"Bikini Bookseller" to Move Into Old Elliott Bay Book Company Digs

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If two maverick Seattle businessmen get their way, this smokin' saleswoman will work the floor at the old Elliott Bay.
?We've seen the future of book sales, and she wears a D-cup.

Yesterday, Capitol Hill-bound Elliott Bay Book Company sold its last tome at its now-former Pioneer Square location. News accounts concerning Elliott Bay's farewell note that a successor for the space has yet to be secured. However, Seattle Weekly has learned that two local entrepreneurs have a deal in place to open what they're calling a "bikini bookseller" in the space, which will be licensed like a strip club and feature an all-female staff prepared to engage in "sexy librarian role playing" amidst the stacks in order to entice customers into purchasing the works of Tolstoy and Steinbeck.

"If the brick and mortar book business is going to weather the Amazon storm, it's going to take true innovation," says Barry Henthorn, a former telecommunications executive and basketball booster whose latest venture involves coffee carts featuring scantily-clad baristas. "And there's nothing more innovative than a Tina Fey lookalike grinding on a guy's crotch in front of the Biographies section."

Henthorn's partner in the new nightclub/bookstore will be Bob Davis, who at one time intended to turn Cyndy's Pancake House on Aurora into a pole-dancing emporium, and who clearly still hopes to take advantage of the city's forced relaxation of its strip club moratorium.

"This is just a better idea than what I wanted to do with the pancake place," concedes Davis. "In all honesty, putting both maple syrup and baby oil dispensers on the same table always posed a bit of a health inspection quandary."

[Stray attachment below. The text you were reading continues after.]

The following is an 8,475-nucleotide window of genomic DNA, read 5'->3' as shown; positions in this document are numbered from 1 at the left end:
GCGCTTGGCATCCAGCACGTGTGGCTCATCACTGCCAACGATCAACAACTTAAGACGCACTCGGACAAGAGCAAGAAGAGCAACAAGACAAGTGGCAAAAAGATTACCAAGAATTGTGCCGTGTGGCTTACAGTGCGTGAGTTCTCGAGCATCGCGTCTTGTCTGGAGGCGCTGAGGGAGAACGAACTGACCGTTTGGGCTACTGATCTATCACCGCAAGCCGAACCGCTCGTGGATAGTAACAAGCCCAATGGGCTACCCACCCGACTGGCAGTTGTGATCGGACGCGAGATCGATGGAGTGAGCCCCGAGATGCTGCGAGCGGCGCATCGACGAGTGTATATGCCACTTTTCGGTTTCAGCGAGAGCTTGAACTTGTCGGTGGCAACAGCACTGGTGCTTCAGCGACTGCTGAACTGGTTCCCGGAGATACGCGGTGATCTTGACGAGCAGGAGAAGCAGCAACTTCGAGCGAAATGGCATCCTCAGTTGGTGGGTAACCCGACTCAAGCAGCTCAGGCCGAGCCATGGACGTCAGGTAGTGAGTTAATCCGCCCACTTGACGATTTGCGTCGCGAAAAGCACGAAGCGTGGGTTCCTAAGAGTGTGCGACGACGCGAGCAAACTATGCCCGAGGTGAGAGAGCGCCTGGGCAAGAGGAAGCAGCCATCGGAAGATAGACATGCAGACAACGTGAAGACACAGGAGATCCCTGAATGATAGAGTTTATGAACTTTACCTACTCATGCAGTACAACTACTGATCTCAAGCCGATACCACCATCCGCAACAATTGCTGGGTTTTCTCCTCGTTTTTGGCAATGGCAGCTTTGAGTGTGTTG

Henthorn, who, in spite of some controversy, has achieved great success with his bikini barista shacks, says the club--dubbed The Fun Also Rises--will open May 1. He and Davis plan to use the bookstore's ample balcony space as a VIP area, called The Leather Bound Addition, where clients must disrobe and read at wooden desks while being flogged by a comely team of "hardbacks."

Somewhat surprisingly, Greater Seattle Chamber of Commerce President Phil Bussey says he's keeping an open mind about the venture. "Strip clubs are legitimate businesses in this city, and bookstores have long been part of Seattle's cultural fabric," explains Bussey. "Does the former denigrate the latter, or does the latter elevate the former? We'll have to wait and see, but there's no reason not to maintain a tone of cautious optimism for the time being. Plus, it's Pioneer Square. Who really cares what goes on down there?"

Mayor Mike McGinn says he's also cool with The Fun Also Rises, provided they provide bike racks and showers for employees. Oh, there'll be showers.

 
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